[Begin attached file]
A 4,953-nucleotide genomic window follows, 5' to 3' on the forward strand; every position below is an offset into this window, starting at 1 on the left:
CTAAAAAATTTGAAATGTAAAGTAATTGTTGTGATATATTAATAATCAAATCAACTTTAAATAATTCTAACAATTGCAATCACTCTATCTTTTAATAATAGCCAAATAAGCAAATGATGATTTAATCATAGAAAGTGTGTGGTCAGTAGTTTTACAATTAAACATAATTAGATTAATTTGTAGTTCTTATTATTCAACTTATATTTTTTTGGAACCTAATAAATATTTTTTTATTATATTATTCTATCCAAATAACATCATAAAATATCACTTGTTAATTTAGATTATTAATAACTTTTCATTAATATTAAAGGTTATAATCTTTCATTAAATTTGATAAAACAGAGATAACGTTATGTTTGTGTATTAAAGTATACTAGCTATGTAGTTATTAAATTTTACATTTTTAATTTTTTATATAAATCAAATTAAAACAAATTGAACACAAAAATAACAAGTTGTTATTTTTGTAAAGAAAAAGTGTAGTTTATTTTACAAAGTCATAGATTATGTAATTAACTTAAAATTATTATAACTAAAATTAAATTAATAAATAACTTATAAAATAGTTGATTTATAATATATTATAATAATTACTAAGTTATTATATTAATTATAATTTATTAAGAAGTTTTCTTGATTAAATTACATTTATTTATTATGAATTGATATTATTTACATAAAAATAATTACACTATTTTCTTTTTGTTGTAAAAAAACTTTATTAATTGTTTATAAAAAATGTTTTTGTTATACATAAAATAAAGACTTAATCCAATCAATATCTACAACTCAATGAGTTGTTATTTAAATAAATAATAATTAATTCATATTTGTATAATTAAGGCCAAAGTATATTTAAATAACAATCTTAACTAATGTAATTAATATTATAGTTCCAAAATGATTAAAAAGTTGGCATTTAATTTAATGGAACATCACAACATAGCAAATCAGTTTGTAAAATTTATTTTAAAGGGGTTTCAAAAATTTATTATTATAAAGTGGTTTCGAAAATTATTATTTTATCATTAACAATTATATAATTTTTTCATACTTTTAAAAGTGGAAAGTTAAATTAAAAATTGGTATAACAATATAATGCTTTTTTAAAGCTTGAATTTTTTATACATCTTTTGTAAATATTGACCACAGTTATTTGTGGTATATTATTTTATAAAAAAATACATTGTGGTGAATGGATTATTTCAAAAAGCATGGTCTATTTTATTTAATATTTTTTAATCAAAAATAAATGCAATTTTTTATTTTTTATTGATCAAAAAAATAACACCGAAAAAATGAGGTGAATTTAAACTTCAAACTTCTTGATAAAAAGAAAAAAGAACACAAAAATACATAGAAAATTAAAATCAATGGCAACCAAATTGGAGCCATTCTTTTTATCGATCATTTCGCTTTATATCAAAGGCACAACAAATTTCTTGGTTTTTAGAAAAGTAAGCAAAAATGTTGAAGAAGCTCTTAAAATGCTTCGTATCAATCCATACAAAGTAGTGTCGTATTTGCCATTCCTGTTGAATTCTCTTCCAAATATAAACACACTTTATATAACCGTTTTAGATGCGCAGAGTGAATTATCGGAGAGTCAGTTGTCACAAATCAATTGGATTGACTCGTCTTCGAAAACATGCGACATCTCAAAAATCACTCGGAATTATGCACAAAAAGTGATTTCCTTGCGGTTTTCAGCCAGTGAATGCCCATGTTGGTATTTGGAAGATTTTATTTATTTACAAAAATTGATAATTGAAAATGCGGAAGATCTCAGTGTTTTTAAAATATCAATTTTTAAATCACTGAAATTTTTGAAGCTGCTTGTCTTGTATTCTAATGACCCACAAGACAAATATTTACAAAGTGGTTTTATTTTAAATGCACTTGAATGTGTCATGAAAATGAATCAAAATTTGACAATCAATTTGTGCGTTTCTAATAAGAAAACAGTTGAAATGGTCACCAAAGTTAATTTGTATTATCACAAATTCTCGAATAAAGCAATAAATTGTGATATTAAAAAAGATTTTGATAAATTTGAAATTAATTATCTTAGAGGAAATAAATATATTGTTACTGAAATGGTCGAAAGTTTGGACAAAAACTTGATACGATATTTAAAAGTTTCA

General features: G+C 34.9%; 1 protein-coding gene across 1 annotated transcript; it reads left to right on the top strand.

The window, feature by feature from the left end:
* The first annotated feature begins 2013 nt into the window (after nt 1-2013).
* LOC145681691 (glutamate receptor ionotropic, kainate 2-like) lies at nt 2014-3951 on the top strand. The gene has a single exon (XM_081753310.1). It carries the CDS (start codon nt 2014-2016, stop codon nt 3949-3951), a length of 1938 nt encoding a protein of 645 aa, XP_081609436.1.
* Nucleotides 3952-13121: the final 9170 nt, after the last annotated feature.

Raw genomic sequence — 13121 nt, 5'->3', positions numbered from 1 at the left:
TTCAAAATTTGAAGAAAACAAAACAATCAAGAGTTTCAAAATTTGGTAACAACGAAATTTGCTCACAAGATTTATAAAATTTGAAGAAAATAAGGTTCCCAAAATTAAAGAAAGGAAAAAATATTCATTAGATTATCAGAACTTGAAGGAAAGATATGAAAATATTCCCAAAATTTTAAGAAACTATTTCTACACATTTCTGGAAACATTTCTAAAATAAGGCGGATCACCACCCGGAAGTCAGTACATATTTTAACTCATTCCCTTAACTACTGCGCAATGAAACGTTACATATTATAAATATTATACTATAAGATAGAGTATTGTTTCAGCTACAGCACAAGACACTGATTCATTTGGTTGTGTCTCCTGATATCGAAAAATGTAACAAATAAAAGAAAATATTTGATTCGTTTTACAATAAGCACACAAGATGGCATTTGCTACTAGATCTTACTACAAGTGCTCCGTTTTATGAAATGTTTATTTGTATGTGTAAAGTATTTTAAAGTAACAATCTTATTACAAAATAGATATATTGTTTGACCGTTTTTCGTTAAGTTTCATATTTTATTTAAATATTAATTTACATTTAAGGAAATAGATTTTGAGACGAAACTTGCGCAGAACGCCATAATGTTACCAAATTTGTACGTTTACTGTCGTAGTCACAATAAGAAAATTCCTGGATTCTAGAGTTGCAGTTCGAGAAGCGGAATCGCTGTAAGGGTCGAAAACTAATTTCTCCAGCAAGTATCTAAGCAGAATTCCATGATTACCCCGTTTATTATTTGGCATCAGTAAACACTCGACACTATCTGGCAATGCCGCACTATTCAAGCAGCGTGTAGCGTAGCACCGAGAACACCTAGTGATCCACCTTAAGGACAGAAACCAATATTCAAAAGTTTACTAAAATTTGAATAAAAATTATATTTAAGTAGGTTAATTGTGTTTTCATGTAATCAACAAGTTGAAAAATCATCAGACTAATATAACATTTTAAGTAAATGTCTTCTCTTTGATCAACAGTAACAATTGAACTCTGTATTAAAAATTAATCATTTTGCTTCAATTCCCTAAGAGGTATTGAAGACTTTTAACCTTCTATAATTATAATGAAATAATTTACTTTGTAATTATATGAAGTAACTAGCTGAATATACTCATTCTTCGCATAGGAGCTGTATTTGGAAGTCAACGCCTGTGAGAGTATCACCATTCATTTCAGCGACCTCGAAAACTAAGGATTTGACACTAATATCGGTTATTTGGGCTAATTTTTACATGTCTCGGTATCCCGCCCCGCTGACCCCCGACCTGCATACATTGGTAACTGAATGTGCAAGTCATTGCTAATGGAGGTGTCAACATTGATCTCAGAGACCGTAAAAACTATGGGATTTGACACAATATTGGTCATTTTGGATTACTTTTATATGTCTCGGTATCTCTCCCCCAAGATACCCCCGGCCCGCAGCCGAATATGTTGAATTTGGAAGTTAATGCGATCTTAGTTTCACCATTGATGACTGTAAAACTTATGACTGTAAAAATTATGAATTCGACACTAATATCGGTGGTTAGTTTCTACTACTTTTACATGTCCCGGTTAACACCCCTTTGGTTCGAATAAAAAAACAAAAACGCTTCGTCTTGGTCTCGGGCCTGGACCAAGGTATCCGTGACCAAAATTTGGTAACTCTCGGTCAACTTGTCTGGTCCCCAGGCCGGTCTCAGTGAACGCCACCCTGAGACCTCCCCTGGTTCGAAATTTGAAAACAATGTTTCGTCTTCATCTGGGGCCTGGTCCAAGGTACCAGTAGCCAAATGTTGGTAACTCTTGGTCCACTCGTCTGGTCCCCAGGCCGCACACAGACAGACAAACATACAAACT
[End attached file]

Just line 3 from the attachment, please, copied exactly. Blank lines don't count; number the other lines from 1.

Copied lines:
General features: G+C 34.9%; 1 protein-coding gene across 1 annotated transcript; it reads left to right on the top strand.